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BFCSA: Whistleblower reveals more unethical behaviour inside AMP

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Whistleblower reveals more unethical behaviour inside AMP

Australian Financial ReviewMay 10 2018 11:00 PM



AMP's record-high negative 61 per cent vote against its remuneration report is the least of the wealth manager's worries when weighed against the prospect of the company's core advice business disintegrating.

The securities regulator could put the last nail in the AMP advice coffin with its planned ban on grandfathered commissions, which form the majority of revenue for AMP's financial planners.

It is clear from the treasure trove of documents uncovered by the Hayne royal commission that AMP's advice business is riven with immoral and unethical conduct and needs to be disposed of.

It is extraordinary that this conduct has been going on for years right under the eyes of managers who have been unwilling to put a stop to it.

Chanticleer discovered how bad the situation has been during an interview with an AMP whistleblower this week. The person, who worked in the AMP corporate super division between 2014 and 2016, was disturbed to find staff openly talking about techniques that could be used to get around the laws designed to end commissions and separate personal and general advice.

Business development managers attending a training session to inform staff of the boundaries imposed by the Future of Financial Advice (FoFA) legislation openly discussed ways of getting around the law.

When the employee brought it to the attention of her manager he said: "You need to be careful." Nothing eventuated from her complaint.

The whistleblower said AMP's corporate super business was used as a source of warm leads by advisers wanting to gain new clients. In many cases moving out of a corporate super plan was not smart because it involved paying higher fees.

AMP said in a statement: "AMP fully supports FoFA and does not stand for behaviour or practices that contravene or undermine the regulations. We encourage any staff member – including former staff – to come to us with any concerns they have."

Advice 'cornerstone of business'

Of course, this new open and transparent attitude contrasts with the revelations about management's involvement in the fees for no advice scandal exposed at the Hayne inquiry. This incident triggered the company's repeated lies to the Australian Securities and Investments Commission.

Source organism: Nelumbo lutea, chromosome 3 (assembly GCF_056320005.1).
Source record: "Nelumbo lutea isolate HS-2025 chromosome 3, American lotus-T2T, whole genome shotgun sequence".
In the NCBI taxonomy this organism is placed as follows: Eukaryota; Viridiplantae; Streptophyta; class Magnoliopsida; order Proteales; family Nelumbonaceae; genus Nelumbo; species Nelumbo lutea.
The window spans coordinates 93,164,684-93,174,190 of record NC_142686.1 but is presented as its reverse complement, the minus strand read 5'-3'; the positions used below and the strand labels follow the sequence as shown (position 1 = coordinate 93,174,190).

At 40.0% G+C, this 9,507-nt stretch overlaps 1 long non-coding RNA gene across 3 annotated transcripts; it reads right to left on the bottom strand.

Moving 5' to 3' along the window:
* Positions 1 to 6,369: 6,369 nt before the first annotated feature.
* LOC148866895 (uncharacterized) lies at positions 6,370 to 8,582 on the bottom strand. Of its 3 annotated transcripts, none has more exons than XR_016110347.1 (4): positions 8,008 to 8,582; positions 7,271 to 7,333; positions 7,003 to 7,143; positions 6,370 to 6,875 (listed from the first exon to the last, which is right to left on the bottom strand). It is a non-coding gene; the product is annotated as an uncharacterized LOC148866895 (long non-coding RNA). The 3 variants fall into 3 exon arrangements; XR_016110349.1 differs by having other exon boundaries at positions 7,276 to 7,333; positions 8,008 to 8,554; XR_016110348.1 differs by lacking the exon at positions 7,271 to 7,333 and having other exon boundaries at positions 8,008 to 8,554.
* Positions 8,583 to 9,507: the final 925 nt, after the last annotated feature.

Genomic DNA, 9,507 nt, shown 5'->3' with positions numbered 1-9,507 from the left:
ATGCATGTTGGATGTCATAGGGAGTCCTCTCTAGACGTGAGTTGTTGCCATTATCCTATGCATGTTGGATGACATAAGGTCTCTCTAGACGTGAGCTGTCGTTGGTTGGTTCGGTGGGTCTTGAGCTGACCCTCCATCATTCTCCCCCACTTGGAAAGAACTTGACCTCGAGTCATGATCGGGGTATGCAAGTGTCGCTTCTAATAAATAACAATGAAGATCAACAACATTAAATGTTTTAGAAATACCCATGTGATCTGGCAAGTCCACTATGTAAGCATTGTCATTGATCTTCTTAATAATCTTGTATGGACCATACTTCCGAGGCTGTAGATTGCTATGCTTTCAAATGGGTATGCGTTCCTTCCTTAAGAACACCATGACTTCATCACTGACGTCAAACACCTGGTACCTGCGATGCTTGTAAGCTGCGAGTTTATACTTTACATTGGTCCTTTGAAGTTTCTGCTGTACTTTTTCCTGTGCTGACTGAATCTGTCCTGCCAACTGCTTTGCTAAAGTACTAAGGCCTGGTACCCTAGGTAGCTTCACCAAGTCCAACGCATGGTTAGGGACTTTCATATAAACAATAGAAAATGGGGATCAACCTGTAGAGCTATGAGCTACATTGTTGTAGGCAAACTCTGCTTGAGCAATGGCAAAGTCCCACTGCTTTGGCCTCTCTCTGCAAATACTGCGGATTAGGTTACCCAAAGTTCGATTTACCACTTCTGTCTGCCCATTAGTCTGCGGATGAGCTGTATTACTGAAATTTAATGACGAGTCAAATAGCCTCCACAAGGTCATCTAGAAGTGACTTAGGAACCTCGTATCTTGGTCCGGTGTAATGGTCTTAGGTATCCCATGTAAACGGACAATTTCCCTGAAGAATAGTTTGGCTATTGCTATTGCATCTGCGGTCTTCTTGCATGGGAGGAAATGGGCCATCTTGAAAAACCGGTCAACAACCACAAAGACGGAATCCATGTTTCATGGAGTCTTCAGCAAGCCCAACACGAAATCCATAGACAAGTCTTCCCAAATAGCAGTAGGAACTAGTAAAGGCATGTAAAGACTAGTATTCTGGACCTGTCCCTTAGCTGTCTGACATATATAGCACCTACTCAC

Documents published by the Hayne inquiry show that as recently as March this year ASIC was complaining to former AMP legal counsel Brian Salter about the company's unwillingness to co-operate with the regulator including its excessive use of legal and professional privilege to block access to information.

Long-suffering shareholders of AMP who took comfort from comments made at the annual meeting in Melbourne by executive chairman Mike Wilkins about the advice business should think again. "Advice remains a cornerstone of our business," he said.

But the advice business is heading for serious trouble now that ASIC has told the Hayne inquiry it wants to outlaw all grandfathered commission payments, which comprise the majority of revenue paid to AMP's financial planners.

ASIC is concerned that "almost five years after the implementation of the FoFA reforms, grandfathered commissions continue to form a significant proportion of licensee/adviser remuneration and grandfathered commissions operate to incentivise advisers to keep clients in legacy products with a continuing commission structure, even where there may be better products available to meet the client's needs".

The fact that AMP has loads of portfolios of customers paying grandfathered trail commissions that can be sold like parcels of sausages is appalling. But for some reason this has not caused ethical alarm bells to sound inside AMP.

AMP's unwillingness to confront the grandfathered commissions issue is obvious. It would mean approaching customers. That would be like poking a sleeping bear in a cave.

Brewing financial scandal

There are undoubtedly thousands of AMP customers who have never received any advice but have been charged for it for years. They would get a rude wake-up call.

The remediation costs of this brewing financial scandal are impossible to calculate. It's no wonder respected Citi analyst Nigel Pittaway told clients "AMP's issues are so wide-ranging and the implications potentially so significant that value is very hard to determine".

Sadly, many of the customers trapped in grandfathered commission packages have only ever been shaken out of their ignorance after a portfolio of customers was sold to a new buyer. Many of the new buyers of these portfolios discovered the best way to maximise the money to be made out of these people was to sell them new insurance policies.

It is notable that ASIC never liked the grandfathering of commissions because of the ability to create misaligned incentives.

"When grandfathering of commissions was included as an element in the FoFA reforms, ASIC's position was that those arrangements should not continue in perpetuity (as do the current arrangements), ought not to extend to new clients or new arrangements (which occurs in some circumstances under the current provisions) and ought to treat all products and platforms equally in order to ensure competitive neutrality (which is not the case under the current provisions)," ASIC said.

Whoever is appointed the new chief executive of AMP will have to start with a clean sweep of the management ranks. It is unbelievable that almost 12 months after the fee-for-no-service issue was notified to the board AMP is still trying to discover who was responsible and take action.

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